By Catherine Portman-Laux
David Haviland, a licensed psychotherapist specializing in anger management, focuses on helping his patients to avoid what he terms “the big C.” In this case the “C” stands for “consequences” — consequences of unbridled anger: jail, lost jobs, broken relationships and even such medical problems as ulcers and migraines.
Hearing accounts of school killings, the public has become aware of need for intervention before anger gets out of hand, psychotherapists are finding. But less publicized than these sporadic incidents are anger situations in the home, on the job and in other situations.
Haviland practices out of the Cold Spring Healing Arts Center. His clientele includes individuals sent to him by the courts for a five-session psychoeducational program as an alternative to other sentences.
“I bond with patients by sharing my own anger issues,” Haviland says. “I was in a supermarket line once before heading to an appointment. The customer at the register was fiddling with coupons, a clerk was texting and the bagger was wrinkling papers into a ball and tossing them. The time for my appointment crept up and so did my anger. If I had gone into an uncontrollable rage, the manager would have been calling the police.”
Haviland urges patients to measure their anger on a scale of 1 to 10, viewing nine as a final warning.
“You’re driving along and a motorist cuts you off. That might be a 2,” he says. “He gives you the finger and that might be a 5. You drive eight miles, cut him off, get out of the car and push in his headlights. That’s a 10.” He urges patients to take control of themselves before their anger level reaches that extreme.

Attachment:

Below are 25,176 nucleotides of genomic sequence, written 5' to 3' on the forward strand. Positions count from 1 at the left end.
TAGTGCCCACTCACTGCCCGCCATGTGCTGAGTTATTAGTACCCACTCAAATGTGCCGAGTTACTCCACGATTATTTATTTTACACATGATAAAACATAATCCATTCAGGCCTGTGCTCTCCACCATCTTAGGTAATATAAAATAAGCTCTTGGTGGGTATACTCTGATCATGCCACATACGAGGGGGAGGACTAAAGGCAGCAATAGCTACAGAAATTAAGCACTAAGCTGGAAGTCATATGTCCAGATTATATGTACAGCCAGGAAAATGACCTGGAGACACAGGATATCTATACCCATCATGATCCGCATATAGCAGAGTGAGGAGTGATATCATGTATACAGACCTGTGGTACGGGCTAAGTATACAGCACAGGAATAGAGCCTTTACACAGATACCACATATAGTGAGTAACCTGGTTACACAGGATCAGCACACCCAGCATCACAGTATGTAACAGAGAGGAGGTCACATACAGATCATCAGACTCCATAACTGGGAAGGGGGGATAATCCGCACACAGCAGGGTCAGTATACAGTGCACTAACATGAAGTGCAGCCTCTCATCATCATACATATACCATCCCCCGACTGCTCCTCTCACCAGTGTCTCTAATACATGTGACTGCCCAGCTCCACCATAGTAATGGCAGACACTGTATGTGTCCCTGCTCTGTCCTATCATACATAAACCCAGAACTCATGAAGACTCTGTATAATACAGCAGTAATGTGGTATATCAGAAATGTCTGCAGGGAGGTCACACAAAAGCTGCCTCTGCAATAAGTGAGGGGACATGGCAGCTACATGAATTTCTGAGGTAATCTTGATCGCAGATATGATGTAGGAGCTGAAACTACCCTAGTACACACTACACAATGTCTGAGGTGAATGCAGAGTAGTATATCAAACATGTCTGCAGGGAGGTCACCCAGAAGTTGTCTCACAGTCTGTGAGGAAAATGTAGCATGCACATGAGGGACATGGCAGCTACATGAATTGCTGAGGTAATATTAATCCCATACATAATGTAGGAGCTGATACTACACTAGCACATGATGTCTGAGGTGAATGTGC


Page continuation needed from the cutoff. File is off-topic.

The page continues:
Haviland prides himself on successful intervention with a stay-at-home father whose wife was pursuing a career. “When she decided to leave him, he was without his own career. In anger he punched a hole through the wall before deciding to get a hold on himself and seek therapy,” he relates. “He got a job, a new apartment, learned to control his anger and ultimately got shared custody of his children.”
He also counsels couples who opt to have their relationship continue. “I tell patients that life in a marriage, employment situation or other relationship is a two-way street,” he says.
Raised in Larchmont, the oldest of 11 children, Haviland initially headed for a career in communications. He earned a Bachelor of Arts degree from the University of California at Berkeley with a double major in communications and sociology. While working as a copywriter and creative director at CBS and Viacom, he created public-service announcements and advertisements to promote such programs as the Harlem Children’s Zone.
Through this work he recognized a calling to be of service to others and went on to earn a master’s degree in social work from the State University of New York at Albany.
Licensed by the state Department of Education as a clinical social worker with psychotherapy privileges, he began his practice part time while remaining in the business world. Eventually he stepped down from a $100,000-a-year corporate job to accept $41,000 annually at St. Francis Hospital and Health Centers in Poughkeepsie, where he spent seven years while continuing to build a private practice. He maintains a website, angermanagementamerica.com.
Haviland and his wife, Deborah, an artist, reside in Cold Spring and are the parents of two grown daughters, Stephanie and Rebecca.
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